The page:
Ideas for incorporating AR into research and creative writing projects.

iPads are ubiquitous in today's classrooms, but it takes some work to find educational uses beyond games. A donation of iPads to my second- and third-grade combination classroom last year had me searching for new and exciting ways to implement them.

I set out to find ways to use QR codes in my classroom and discovered the augmented reality (AR) app Aurasma. I was overwhelmed with the potential of using augmented reality to support instruction. While QR codes act as two-dimensional bar codes that hyperlink to various types of printed information, augmented reality uses technology in which an image (marker) is linked to a 3-D video that appears directly on the image. The image appears to come to life once you hover the iPad (or iPhone) over it like a magic wand.

I was hooked. But how was I going to implement AR technology in my elementary school classroom? And how would I integrate it with my instruction? I needed something more kid-friendly that would tie into what students were learning. Ultimately, I settled on a simple way to incorporate AR into students' research and creative writing projects.

First, find an appropriate AR marker for the writing topic, which students color (if necessary). Have them research and write their stories or reports. Then use an iPad to view 3-D video on the marker using the app. Afterward have each student step behind her marker and start the video again on the iPad, taking a screenshot while it's running. It makes a great picture of the 3-D object of the story with the student in the background.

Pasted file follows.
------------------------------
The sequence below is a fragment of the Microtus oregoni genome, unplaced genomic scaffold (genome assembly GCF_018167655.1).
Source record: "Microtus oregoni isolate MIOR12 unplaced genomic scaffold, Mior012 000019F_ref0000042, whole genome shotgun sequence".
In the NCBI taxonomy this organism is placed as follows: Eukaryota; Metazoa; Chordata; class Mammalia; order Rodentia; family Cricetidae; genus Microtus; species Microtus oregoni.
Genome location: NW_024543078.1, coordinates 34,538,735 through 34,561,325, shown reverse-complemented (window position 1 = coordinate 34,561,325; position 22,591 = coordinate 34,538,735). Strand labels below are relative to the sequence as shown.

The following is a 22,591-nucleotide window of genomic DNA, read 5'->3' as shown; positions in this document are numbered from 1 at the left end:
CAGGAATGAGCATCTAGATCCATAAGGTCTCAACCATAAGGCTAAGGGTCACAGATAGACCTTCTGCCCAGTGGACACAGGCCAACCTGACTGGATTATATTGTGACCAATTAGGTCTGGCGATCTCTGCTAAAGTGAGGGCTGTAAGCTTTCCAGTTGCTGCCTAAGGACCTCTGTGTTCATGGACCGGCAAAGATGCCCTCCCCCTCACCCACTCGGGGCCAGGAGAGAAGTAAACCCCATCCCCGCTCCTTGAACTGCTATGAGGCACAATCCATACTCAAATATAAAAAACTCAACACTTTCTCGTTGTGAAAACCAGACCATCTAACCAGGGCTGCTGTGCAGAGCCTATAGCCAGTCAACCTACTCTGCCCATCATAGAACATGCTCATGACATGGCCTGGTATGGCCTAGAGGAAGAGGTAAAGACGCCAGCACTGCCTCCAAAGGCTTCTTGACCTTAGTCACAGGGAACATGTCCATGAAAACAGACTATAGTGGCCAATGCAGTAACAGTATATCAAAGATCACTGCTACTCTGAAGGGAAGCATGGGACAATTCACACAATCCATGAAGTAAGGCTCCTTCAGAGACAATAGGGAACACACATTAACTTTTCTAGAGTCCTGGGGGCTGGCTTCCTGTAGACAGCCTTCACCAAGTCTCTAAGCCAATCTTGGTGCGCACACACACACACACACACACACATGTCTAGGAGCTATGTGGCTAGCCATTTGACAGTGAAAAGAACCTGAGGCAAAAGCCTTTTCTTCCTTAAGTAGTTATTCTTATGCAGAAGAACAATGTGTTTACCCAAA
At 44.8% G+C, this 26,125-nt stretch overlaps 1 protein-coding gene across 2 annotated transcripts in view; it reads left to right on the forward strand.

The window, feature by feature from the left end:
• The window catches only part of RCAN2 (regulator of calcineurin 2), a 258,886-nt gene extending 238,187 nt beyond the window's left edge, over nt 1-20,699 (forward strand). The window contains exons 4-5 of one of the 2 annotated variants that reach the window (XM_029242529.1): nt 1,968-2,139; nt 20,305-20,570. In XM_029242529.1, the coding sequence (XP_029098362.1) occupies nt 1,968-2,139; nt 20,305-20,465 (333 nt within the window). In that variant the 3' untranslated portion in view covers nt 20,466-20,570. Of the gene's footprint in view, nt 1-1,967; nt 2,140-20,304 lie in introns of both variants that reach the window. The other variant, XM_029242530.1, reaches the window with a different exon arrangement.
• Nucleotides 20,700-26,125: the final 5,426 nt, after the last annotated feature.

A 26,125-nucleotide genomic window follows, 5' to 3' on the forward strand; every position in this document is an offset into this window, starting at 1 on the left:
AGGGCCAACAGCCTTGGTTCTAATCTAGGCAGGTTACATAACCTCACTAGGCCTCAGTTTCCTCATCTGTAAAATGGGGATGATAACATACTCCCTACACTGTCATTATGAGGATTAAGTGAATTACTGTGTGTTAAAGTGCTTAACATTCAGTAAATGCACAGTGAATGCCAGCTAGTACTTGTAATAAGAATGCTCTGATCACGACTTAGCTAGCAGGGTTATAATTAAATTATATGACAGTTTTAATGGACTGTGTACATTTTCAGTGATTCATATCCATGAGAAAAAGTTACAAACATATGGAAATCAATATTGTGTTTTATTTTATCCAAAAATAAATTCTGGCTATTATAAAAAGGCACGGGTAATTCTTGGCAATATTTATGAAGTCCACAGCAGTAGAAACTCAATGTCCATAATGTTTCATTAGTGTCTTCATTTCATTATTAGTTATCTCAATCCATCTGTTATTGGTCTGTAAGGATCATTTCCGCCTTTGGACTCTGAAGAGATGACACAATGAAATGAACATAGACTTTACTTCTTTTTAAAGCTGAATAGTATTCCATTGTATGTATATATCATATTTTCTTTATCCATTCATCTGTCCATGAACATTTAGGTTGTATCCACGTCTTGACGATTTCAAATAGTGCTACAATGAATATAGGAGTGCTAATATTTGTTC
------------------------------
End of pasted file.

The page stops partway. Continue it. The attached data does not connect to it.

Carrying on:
These apps became my go-to apps for AR resources:

  • Quiver (formerly ColAR Mix): This free app has a variety of markers that are downloaded from its website and colored. Not all the markers are free, but the project examples included here feature free ones. This app has had a very recent makeover, and it appears the developers are marketing it to education users.
  • Spacecraft 3D: This free app has a number of markers (no coloring necessary) with 3-D videos of a variety of spacecraft, as well as information students can use for research.

Here are five of my students' favorite augmented reality projects:

  1. Use a National Geographic Explorer article to write a simple report on tropical birds and then color Quiver markers of a tropical bird. Take a screenshot and make posters of the reports with the markers.
  2. For Fire Safety Week, have students draw a map of their home escape routes. Then they can color the Quiver fire truck marker. Make posters of the maps with the marker and photos or screenshots.
  3. Use the Quiver globe marker to identify and label the seven continents. Color the marker with colored pencils, take a photo or screenshot, and then mount it on construction paper.
  4. Right after the holidays, have students write a story about their "Favorite Gift" (given or received). Students color the Quiver gift marker and take a photo or screenshot just as confetti starts coming out of the box. Mount the photo and story on construction paper and fold it like a book.
  5. Students use the Spacecraft 3D app to research a spacecraft. They can use Popplet to make a graphic organizer, placing facts about the spacecraft around the photo or screenshot.